Ulysses S. GrantMany of the men who fought on both sides during the Civil War became prominent politicians and businessmen after the war. In this series we are going to take a look at them. We’ll start with the Union General-in-Chief, Ulysses S. Grant.

At the end of the war Grant was approaching 43 years old, not very old for a man of his high position, even in the 19th century. He continued as the Commanding General of the United States Army until March 4, 1869 when he was succeeded by his good friend William Tecumseh Sherman. Sherman held the position until November 1, 1883.

Grant stepped down because he was elected the 18th President of the United States. Grant won the election by 300,000 votes out of 5,716,082 votes cast, receiving an electoral college landslide, of 214 votes to Seymour’s 80. Grant, at the age of 46 was (at the time) the youngest president ever elected. He held that position for two terms leaving in 1877.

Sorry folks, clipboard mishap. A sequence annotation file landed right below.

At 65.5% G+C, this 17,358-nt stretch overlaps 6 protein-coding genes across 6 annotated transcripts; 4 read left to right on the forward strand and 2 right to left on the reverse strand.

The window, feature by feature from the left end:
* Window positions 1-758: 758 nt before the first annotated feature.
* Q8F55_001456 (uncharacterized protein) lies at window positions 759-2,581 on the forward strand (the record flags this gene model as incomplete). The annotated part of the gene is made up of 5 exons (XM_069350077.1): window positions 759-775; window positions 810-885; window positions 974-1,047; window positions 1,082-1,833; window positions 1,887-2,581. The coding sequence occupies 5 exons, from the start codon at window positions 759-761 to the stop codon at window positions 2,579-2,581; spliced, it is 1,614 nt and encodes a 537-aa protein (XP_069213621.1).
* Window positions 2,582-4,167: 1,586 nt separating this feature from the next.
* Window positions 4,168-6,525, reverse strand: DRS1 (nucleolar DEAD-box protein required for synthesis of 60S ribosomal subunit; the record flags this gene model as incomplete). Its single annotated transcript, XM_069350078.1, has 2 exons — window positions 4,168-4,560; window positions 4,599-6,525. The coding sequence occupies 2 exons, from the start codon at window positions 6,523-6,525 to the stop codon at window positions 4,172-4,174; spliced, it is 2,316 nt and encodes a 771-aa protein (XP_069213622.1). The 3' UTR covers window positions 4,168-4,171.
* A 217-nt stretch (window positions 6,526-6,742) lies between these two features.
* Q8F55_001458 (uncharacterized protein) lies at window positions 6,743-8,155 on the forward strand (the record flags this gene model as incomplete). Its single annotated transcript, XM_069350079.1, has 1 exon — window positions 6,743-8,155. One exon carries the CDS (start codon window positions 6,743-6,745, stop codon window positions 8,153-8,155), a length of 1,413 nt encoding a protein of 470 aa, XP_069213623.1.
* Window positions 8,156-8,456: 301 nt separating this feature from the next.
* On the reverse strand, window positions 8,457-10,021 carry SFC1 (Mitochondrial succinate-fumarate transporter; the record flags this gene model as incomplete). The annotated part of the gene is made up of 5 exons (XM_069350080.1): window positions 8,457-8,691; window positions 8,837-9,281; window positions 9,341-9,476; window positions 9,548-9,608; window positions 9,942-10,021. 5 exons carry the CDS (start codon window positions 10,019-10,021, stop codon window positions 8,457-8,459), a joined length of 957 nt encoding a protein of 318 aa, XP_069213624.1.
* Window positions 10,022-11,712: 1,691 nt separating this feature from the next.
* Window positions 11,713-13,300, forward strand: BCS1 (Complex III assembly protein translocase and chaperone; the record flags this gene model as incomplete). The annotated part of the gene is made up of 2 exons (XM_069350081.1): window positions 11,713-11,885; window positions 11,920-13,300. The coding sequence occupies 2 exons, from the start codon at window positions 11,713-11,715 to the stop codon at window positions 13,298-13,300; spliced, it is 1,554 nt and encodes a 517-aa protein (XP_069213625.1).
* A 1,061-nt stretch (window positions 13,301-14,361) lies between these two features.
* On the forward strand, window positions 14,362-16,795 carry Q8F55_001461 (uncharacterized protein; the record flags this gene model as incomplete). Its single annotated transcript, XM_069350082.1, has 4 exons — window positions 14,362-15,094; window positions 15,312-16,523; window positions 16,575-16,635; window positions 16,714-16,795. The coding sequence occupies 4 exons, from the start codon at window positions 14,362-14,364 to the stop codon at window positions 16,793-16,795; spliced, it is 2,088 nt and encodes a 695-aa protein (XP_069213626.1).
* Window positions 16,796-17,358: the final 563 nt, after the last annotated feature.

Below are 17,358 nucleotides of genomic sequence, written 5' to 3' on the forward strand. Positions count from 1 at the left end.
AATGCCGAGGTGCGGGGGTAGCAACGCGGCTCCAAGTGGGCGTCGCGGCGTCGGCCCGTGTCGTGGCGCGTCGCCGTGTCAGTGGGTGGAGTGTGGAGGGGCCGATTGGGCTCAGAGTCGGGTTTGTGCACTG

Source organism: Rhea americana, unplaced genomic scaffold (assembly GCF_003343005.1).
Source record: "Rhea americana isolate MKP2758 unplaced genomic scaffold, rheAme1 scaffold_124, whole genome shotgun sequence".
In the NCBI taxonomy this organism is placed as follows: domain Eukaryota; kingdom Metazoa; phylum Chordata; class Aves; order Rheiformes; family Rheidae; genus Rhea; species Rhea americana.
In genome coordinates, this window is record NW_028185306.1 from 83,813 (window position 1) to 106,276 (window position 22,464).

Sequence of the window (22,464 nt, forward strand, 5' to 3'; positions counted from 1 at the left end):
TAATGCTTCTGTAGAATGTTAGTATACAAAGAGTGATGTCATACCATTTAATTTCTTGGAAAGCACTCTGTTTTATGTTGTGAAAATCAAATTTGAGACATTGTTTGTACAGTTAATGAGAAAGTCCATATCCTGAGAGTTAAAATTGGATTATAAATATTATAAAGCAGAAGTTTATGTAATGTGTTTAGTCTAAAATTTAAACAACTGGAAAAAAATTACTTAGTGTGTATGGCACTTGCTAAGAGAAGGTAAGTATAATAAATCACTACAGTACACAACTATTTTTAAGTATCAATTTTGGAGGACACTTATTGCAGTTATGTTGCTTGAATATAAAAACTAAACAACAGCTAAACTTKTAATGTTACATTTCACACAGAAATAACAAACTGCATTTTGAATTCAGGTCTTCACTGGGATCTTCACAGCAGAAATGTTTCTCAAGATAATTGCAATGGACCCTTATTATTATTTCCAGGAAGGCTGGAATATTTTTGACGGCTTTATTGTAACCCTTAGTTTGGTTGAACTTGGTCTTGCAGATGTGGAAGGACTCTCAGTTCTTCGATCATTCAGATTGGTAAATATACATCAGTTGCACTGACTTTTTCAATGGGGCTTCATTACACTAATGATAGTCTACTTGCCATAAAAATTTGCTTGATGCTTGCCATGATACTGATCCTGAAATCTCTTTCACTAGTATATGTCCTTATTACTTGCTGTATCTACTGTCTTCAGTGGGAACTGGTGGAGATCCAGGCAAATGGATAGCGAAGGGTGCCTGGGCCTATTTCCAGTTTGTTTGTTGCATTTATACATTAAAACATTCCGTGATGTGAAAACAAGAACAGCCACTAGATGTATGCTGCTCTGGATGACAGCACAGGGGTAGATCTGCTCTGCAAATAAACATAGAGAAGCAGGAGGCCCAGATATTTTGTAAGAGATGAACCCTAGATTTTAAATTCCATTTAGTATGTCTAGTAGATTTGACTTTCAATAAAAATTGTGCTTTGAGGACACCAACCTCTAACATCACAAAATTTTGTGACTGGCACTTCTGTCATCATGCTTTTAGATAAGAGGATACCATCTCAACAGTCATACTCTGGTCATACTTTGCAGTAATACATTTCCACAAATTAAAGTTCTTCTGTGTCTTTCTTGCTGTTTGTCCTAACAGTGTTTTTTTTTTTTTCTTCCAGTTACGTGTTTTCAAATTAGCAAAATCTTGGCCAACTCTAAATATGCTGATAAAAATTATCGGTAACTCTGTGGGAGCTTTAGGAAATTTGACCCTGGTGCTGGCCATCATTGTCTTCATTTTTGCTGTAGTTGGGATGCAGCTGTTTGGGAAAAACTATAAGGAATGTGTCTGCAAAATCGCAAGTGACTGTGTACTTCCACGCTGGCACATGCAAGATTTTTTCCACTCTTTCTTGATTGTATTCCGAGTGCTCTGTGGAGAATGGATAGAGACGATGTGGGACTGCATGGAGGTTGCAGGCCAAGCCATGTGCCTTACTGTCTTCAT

Grant stabilized the nation during the turbulent Reconstruction period, prosecuted the Ku Klux Klan, and enforced civil and voting rights laws using the army and the Department of Justice.

He used the army to build the Republican Party in the South, based on black voters, Northern newcomers (“carpetbaggers”), and native Southern white supporters (“scalawags”). After the disenfranchisement of some former Confederates, Republicans gained majorities and African Americans were elected to Congress and high state offices.

In his second term, the Republican coalitions in the South splintered and were defeated one by one as redeemers (conservative whites) regained control using coercion and violence.

Grant’s Indian peace policy initially reduced frontier violence, but is best known for the Great Sioux War of 1876, where George Custer and his regiment were killed at the Battle of the Little Bighorn.